, 9 tweets, 4 min read
1. So Bernie released his criminal justice plan today, and it is... underwhelming.

It’s long on proposals—some good!—but so completely devoid of specifics as to say very little.

Also, has some strange errors that suggest a weak understanding of things.

2. Like this error. In 2006, the last year we have data, states and counties spent $4.5B on indigent defense; the Feds just a fraction of that.

Unless Bernie is proposing to completely federalize indigent defense spending, that triple-to-$14B... isn’t possible.
3. Or this “particularly high at the county level.”

At what other level does pretrial detention take place? Maybe it’s state-level in... Connecticut, which has a unified system? But jail IS a county-level policy.

It’s the sort of gaffe that suggests a weak grasp on details.
4. And that permeates the proposal. He wants to get rid of excessive fines and fees to fund the local systems. Great! Fines and fees are a big issue.


He’ll “incentivize” them. Somehow.

Which is hard, bc locals themselves barely understand how they use fine and fees.
5. He wants to make sure people have housing. Great! Housing instability def contributes to recidivism.

How? He’ll... guarantee it. Does this mean repealing limits on who is eligible for public housing, expanding the stock of housing, elim one-strike laws even for relatives?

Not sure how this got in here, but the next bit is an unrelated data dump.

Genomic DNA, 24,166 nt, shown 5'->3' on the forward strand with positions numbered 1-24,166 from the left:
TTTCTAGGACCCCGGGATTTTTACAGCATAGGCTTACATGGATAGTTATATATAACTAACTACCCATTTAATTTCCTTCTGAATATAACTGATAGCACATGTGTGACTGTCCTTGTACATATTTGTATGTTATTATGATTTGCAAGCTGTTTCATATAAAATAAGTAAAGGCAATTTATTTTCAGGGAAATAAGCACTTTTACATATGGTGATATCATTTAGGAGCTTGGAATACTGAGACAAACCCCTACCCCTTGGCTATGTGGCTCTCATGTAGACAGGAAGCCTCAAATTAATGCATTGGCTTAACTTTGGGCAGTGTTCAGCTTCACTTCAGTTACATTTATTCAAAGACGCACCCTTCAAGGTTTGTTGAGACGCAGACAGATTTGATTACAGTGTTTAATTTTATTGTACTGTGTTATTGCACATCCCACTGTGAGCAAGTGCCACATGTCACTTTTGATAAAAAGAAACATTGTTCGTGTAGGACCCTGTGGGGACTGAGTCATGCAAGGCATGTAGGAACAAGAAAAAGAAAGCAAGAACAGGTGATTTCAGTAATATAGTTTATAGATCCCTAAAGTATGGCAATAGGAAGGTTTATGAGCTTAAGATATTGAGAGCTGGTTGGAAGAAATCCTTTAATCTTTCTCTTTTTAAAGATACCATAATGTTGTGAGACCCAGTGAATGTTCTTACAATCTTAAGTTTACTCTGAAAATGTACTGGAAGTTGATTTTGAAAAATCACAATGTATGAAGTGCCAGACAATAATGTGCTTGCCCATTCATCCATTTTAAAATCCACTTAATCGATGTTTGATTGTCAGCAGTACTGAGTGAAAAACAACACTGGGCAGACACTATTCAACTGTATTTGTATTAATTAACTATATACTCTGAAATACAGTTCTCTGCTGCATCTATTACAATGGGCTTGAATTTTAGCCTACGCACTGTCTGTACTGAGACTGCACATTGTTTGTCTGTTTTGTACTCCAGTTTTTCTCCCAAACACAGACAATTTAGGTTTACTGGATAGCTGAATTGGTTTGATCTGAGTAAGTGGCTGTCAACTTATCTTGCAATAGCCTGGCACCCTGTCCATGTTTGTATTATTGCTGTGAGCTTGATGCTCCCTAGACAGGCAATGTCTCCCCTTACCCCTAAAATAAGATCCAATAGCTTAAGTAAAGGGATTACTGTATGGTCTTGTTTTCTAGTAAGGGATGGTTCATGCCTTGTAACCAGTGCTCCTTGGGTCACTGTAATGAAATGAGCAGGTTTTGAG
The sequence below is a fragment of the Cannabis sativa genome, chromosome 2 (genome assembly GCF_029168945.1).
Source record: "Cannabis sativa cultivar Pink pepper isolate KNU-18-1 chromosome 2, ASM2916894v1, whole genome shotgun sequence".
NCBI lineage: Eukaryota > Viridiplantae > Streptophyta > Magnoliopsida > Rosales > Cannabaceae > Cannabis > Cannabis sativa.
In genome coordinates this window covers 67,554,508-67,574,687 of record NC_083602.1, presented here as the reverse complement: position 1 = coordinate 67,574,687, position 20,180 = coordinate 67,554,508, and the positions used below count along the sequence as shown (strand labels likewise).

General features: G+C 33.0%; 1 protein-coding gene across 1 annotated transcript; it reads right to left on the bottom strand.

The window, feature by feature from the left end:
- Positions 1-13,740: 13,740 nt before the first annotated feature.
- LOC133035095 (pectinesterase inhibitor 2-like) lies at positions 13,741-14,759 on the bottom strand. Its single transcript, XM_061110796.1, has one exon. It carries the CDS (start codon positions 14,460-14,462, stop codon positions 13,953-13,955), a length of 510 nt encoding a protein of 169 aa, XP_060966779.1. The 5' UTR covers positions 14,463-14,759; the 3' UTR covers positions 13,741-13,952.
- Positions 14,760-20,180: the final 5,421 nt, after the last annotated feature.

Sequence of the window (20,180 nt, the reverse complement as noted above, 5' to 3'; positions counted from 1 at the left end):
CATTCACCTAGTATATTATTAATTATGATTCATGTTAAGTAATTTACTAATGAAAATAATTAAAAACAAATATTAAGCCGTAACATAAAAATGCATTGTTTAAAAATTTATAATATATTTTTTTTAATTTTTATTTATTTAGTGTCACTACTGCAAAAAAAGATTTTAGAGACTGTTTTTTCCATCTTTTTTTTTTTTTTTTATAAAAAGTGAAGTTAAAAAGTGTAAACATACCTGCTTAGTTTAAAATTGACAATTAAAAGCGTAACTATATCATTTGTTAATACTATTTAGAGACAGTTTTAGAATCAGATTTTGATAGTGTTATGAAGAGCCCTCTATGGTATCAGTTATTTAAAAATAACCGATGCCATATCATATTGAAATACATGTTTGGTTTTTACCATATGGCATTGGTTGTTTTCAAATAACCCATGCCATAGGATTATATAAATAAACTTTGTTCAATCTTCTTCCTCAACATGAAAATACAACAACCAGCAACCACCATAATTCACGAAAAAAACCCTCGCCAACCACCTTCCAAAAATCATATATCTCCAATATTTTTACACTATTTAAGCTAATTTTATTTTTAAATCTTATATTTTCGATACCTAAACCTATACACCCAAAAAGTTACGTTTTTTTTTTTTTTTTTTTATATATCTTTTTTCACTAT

6. This often doesn’t cleanly distinguish between what he would do at Fed level (which may still require difficult legislation) vs changes he’d like to make at state levels (which... harder still).

Like these: all fine, none could be imposed on states, that drive juvie system.
7. To his credit, towards the end, he brings up thinking abt violence and how survivors of violence are less punitive than we think. Good!

And Cure Violence. Good!

But again, most proposals are generic, and this comes at the end of a long proposal—many won’t get this far.
8. And, unsurprisingly, Sanders starts his proposal by attacking private prisons and private firms, and never really ever talks abt how the public sector is actually worse (except to mention prison gerrymandering, which: good).

Sanders is a true believer abt privates.
9. This proposal does a decent job a laying out the PROBLEMS, but it falls way short on the solutions.

Lots of “I’ll incentivize” without details.

“I’ll fund” without numbers (or number that are wrong).

Often blurs fed and non-fed issues.

There are a lot of red flags.
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